'An analysis of YouTube videos on prostate cancer has found biased and misleading medical information which could harm patients' Sky News reports
"'Be wary' about prostate cancer YouTube videos, scientists warn," reports Sky News.
Researchers viewed the 150 first-listed videos on YouTube for prostate cancer screening and treatment, checking them against standard patient information quality criteria. They found that 77% had errors or bias either in the videos or the comments beneath them. Worryingly, the most popular videos were the ones that scored worst on the quality checks.
Videos were also more likely to explain benefits than harms of screening and treatments.
There are more than 600,000 videos on YouTube about prostate cancer, each with thousands of views. That means that potentially millions of people are getting healthcare information on this common form of cancer from unvalidated videos, which may be posted by people with commercial interests, or with misguided views about unproven treatments.
Online access to information and support about cancer can be valuable, but only if it is accurate and unbiased. Before accepting advice given online, it's a good idea to think about who is providing the information, whether they are qualified to give accurate advice, and whether they have reasons to provide biased or incomplete information, such as having a commercial or financial motive.
Also, look out for the Information Standard quality mark, which certifies that the information is accurate, evidence-based and up-to-date. Read more about the Information Standard.
You can read reliable Information Standard-certified information on prostate cancer treatment on the NHS website.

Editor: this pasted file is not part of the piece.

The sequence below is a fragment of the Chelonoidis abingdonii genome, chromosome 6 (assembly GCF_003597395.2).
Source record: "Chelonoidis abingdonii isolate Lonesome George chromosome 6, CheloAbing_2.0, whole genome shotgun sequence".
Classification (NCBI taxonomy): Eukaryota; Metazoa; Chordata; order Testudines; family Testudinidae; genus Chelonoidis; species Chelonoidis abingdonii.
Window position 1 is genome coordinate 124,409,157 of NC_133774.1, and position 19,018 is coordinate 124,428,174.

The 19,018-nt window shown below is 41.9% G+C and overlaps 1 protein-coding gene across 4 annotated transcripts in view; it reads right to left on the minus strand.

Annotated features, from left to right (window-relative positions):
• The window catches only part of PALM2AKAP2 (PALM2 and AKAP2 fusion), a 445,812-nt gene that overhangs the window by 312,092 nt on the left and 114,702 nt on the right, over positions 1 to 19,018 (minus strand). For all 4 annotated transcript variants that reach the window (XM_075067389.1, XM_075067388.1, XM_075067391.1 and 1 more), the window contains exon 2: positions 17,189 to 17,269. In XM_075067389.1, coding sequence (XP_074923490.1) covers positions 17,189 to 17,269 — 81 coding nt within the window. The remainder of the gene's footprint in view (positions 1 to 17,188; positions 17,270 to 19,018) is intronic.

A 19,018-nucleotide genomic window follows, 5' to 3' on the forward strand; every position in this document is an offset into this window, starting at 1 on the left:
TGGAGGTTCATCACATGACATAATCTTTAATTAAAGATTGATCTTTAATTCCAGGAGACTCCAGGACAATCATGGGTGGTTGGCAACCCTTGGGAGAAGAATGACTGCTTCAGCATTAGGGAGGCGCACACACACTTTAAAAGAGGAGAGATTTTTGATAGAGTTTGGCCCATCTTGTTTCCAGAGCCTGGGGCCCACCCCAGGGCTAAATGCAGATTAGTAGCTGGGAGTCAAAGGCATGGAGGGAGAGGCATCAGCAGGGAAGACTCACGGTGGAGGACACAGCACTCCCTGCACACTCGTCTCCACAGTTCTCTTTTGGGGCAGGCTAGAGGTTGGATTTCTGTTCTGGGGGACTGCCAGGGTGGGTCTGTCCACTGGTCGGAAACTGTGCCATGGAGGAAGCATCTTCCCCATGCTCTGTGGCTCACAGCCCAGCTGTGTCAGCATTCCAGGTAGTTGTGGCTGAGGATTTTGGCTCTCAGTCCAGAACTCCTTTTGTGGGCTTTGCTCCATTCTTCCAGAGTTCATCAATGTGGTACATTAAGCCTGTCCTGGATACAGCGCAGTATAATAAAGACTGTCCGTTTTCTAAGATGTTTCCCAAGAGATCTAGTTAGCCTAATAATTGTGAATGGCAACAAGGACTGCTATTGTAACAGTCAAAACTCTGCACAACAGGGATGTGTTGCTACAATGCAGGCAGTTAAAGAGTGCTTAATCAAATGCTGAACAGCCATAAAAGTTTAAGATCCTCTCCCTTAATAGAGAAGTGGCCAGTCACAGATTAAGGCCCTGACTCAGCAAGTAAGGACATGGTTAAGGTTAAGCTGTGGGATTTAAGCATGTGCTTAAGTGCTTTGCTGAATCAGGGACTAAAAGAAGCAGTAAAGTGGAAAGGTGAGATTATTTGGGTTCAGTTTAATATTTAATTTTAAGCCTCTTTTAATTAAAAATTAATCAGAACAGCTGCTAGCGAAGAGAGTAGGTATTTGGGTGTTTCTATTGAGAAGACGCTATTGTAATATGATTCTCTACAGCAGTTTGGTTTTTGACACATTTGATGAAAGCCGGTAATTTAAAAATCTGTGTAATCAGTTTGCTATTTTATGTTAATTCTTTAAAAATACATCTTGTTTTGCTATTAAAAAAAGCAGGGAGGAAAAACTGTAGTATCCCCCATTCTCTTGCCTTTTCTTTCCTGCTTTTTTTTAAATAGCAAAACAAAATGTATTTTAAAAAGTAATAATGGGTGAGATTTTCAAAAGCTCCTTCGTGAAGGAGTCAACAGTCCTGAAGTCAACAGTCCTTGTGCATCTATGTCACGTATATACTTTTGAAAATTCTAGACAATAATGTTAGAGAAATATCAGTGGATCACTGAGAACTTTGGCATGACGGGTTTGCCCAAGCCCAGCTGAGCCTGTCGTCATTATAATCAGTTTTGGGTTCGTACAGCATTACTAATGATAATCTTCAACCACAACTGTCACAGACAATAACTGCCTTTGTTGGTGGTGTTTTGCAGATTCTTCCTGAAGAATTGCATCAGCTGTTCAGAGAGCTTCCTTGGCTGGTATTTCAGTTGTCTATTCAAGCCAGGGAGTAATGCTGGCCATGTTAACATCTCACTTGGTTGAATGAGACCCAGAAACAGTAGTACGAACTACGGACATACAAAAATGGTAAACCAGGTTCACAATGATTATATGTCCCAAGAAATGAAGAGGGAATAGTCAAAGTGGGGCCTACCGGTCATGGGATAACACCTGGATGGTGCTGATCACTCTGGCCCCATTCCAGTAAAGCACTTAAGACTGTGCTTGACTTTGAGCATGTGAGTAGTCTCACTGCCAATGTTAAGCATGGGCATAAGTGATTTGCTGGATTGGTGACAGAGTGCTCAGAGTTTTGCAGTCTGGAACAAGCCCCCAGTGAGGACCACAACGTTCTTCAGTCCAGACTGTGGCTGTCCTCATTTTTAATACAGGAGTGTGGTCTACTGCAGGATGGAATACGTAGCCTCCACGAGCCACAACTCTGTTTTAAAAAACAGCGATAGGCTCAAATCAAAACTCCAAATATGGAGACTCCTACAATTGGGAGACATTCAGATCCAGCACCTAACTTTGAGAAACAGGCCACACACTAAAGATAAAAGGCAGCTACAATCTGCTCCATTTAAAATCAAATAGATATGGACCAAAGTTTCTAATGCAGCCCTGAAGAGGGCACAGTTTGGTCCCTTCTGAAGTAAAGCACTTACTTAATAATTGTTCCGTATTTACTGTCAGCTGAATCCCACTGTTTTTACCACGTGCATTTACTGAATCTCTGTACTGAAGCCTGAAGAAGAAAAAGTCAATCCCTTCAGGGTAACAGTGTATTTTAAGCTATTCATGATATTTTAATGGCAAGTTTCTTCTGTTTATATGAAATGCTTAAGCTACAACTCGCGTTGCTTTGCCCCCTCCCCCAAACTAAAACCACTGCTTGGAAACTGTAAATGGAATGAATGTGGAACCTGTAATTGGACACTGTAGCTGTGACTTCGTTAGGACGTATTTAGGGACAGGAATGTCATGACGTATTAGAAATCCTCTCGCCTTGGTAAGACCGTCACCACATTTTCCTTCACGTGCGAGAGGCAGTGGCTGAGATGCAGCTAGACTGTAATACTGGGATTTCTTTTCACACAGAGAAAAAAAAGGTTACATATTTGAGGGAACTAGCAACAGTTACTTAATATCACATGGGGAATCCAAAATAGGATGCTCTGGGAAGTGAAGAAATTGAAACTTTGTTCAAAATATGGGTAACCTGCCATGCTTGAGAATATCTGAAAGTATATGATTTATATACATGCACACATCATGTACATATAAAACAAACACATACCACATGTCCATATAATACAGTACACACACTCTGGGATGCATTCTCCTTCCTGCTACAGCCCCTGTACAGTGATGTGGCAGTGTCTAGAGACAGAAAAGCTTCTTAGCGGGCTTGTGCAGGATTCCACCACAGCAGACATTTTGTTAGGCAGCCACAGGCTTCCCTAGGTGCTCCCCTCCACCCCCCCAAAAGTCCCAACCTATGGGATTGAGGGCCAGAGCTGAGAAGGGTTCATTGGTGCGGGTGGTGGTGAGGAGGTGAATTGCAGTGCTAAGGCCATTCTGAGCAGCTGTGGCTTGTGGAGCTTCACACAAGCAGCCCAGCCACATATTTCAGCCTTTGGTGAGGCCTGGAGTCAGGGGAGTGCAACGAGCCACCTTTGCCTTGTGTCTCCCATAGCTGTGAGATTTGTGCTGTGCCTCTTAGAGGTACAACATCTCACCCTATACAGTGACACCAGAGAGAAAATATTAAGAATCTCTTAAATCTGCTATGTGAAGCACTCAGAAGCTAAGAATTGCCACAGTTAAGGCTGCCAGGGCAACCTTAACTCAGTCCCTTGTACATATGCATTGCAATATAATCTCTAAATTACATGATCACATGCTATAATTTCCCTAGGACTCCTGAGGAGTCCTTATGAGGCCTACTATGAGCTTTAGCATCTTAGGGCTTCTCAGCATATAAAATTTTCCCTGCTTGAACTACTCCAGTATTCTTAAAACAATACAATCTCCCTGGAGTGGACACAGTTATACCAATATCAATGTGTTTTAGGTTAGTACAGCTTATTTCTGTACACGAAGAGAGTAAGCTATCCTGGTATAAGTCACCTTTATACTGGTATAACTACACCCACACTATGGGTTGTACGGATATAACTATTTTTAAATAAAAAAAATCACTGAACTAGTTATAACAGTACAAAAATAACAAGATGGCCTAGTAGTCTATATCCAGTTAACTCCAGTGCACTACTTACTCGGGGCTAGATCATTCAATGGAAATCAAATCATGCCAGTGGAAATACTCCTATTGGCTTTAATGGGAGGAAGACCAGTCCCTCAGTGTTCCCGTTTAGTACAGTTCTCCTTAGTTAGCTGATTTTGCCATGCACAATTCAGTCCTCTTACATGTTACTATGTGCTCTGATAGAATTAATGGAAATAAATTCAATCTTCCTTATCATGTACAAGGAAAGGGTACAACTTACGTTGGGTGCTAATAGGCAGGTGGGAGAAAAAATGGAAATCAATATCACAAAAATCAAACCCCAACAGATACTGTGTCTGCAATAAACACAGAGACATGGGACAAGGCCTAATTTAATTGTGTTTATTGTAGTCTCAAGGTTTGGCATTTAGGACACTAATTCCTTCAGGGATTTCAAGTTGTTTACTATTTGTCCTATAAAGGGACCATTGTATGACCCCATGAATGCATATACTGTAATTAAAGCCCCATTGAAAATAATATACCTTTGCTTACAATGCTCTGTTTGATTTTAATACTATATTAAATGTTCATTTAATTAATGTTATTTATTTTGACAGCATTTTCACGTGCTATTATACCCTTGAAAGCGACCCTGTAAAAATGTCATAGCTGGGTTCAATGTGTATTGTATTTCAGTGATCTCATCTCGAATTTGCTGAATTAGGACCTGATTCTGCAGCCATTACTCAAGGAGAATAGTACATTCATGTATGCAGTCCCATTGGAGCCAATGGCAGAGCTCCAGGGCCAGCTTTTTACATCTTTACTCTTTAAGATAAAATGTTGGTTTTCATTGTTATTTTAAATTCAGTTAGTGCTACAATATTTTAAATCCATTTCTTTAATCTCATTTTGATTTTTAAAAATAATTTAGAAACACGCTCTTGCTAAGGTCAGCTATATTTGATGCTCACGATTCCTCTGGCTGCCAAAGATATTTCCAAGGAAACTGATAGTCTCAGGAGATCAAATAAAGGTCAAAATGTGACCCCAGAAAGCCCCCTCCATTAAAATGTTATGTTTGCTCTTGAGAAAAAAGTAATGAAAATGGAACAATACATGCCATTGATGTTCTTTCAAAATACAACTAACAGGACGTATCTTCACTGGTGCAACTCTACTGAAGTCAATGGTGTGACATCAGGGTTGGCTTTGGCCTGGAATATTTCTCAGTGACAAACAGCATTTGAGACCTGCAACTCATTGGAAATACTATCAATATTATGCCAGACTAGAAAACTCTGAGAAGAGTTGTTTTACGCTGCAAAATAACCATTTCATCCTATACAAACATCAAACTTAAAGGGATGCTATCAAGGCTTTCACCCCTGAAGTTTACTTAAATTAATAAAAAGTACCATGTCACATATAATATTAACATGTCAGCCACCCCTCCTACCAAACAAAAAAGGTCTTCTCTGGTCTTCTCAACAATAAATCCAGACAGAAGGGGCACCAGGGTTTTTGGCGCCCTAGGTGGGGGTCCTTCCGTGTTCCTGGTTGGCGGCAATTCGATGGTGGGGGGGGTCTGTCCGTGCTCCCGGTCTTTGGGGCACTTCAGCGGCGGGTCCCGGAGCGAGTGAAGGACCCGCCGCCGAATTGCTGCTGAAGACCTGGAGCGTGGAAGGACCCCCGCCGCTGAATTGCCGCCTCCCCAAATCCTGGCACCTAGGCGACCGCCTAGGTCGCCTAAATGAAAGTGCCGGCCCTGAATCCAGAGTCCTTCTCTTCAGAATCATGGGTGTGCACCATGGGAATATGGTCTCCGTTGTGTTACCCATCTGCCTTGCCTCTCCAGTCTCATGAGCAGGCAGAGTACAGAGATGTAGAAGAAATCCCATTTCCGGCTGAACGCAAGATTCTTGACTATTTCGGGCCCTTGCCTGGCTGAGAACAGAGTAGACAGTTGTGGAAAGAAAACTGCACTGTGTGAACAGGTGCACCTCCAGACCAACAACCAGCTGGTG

Be aware that there's currently no screening programme for prostate cancer in the UK, because it has not been proved that the benefits would outweigh the risks.
The researchers who carried out the study were mostly from New York University in the US, with others from Monash University in Australia, the Royal College of Surgeons in Ireland, the Department of Urology and LSU Health Foundation in the US and the Prostate Cancer Centre in Poland.
The study was funded by the Prostate Cancer Foundation and the Edward Blank and Sharon Cosloy-Blank Family Foundation. It was published in the peer-reviewed journal European Urology on an open-access basis, so it is free to read online.
The study was reported accurately by Sky News.
The Mail Online report repeatedly said that 77% of the videos contained inaccurate information. However, this figure took into account comments posted underneath the video, which are not necessarily the responsibility of the original content provider.
This was a review of a sample of 150 of the more than 600,000 videos about prostate cancer on YouTube, reviewed against pre-set quality criteria. While the study gives an indication of the quality of the videos, it can't tell us about all the videos on offer.
Researchers looked at the first videos that appeared on YouTube after searching for "prostate cancer screening" (first 75 of 173,000 videos) and "prostate cancer treatment" (first 75 of 444,000 videos).
They checked the videos using the Discern questionnaire. This is a validated questionnaire to assess the quality of healthcare information provided to the public. Videos were scored from 1 to 5, where 1 is poor quality and 5 high quality.